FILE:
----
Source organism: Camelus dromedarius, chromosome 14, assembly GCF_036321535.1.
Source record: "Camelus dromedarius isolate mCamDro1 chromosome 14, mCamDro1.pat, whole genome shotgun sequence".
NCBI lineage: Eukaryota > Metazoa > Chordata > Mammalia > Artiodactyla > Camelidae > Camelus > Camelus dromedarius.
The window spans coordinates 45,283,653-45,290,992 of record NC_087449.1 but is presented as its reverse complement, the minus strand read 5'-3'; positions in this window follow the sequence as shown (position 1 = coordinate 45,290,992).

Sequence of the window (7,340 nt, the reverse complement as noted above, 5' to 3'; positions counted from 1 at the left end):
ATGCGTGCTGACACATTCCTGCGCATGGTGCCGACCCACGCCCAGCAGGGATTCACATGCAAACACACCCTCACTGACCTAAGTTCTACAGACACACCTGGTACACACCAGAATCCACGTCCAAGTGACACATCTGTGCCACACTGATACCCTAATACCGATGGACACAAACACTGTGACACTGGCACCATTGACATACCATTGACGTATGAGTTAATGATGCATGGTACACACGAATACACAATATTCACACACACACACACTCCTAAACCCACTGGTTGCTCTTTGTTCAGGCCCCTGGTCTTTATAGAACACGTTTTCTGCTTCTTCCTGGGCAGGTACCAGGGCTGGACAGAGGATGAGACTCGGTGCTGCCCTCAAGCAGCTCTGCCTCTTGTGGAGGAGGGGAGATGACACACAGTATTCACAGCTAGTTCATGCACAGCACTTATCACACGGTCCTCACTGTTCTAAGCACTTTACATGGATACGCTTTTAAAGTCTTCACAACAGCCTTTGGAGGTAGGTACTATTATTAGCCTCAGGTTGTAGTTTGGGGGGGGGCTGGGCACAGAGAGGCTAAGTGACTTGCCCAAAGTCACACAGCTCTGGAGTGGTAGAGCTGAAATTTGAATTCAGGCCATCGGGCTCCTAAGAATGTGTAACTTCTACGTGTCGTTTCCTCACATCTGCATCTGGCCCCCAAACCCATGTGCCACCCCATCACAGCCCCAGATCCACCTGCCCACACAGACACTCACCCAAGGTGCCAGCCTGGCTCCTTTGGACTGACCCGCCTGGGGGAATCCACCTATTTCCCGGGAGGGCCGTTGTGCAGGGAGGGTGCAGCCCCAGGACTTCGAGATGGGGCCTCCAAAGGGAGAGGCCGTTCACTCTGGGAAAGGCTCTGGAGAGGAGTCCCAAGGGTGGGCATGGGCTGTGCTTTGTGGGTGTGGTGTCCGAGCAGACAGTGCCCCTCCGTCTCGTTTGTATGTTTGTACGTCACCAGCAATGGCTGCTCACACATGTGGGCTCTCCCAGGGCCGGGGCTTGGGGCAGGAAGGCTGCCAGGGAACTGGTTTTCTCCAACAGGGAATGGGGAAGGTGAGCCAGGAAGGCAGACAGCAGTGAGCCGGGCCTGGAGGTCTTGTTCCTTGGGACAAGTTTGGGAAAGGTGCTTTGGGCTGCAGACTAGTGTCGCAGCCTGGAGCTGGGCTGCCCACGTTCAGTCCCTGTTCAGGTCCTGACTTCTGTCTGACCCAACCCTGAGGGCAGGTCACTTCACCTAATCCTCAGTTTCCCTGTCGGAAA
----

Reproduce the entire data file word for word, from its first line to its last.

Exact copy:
Source organism: Camelus dromedarius, chromosome 14, assembly GCF_036321535.1.
Source record: "Camelus dromedarius isolate mCamDro1 chromosome 14, mCamDro1.pat, whole genome shotgun sequence".
NCBI lineage: Eukaryota > Metazoa > Chordata > Mammalia > Artiodactyla > Camelidae > Camelus > Camelus dromedarius.
The window spans coordinates 45,283,653-45,290,992 of record NC_087449.1 but is presented as its reverse complement, the minus strand read 5'-3'; positions in this window follow the sequence as shown (position 1 = coordinate 45,290,992).

Sequence of the window (7,340 nt, the reverse complement as noted above, 5' to 3'; positions counted from 1 at the left end):
ATGCGTGCTGACACATTCCTGCGCATGGTGCCGACCCACGCCCAGCAGGGATTCACATGCAAACACACCCTCACTGACCTAAGTTCTACAGACACACCTGGTACACACCAGAATCCACGTCCAAGTGACACATCTGTGCCACACTGATACCCTAATACCGATGGACACAAACACTGTGACACTGGCACCATTGACATACCATTGACGTATGAGTTAATGATGCATGGTACACACGAATACACAATATTCACACACACACACACTCCTAAACCCACTGGTTGCTCTTTGTTCAGGCCCCTGGTCTTTATAGAACACGTTTTCTGCTTCTTCCTGGGCAGGTACCAGGGCTGGACAGAGGATGAGACTCGGTGCTGCCCTCAAGCAGCTCTGCCTCTTGTGGAGGAGGGGAGATGACACACAGTATTCACAGCTAGTTCATGCACAGCACTTATCACACGGTCCTCACTGTTCTAAGCACTTTACATGGATACGCTTTTAAAGTCTTCACAACAGCCTTTGGAGGTAGGTACTATTATTAGCCTCAGGTTGTAGTTTGGGGGGGGGCTGGGCACAGAGAGGCTAAGTGACTTGCCCAAAGTCACACAGCTCTGGAGTGGTAGAGCTGAAATTTGAATTCAGGCCATCGGGCTCCTAAGAATGTGTAACTTCTACGTGTCGTTTCCTCACATCTGCATCTGGCCCCCAAACCCATGTGCCACCCCATCACAGCCCCAGATCCACCTGCCCACACAGACACTCACCCAAGGTGCCAGCCTGGCTCCTTTGGACTGACCCGCCTGGGGGAATCCACCTATTTCCCGGGAGGGCCGTTGTGCAGGGAGGGTGCAGCCCCAGGACTTCGAGATGGGGCCTCCAAAGGGAGAGGCCGTTCACTCTGGGAAAGGCTCTGGAGAGGAGTCCCAAGGGTGGGCATGGGCTGTGCTTTGTGGGTGTGGTGTCCGAGCAGACAGTGCCCCTCCGTCTCGTTTGTATGTTTGTACGTCACCAGCAATGGCTGCTCACACATGTGGGCTCTCCCAGGGCCGGGGCTTGGGGCAGGAAGGCTGCCAGGGAACTGGTTTTCTCCAACAGGGAATGGGGAAGGTGAGCCAGGAAGGCAGACAGCAGTGAGCCGGGCCTGGAGGTCTTGTTCCTTGGGACAAGTTTGGGAAAGGTGCTTTGGGCTGCAGACTAGTGTCGCAGCCTGGAGCTGGGCTGCCCACGTTCAGTCCCTGTTCAGGTCCTGACTTCTGTCTGACCCAACCCTGAGGGCAGGTCACTTCACCTAATCCTCAGTTTCCCTGTCGGAAA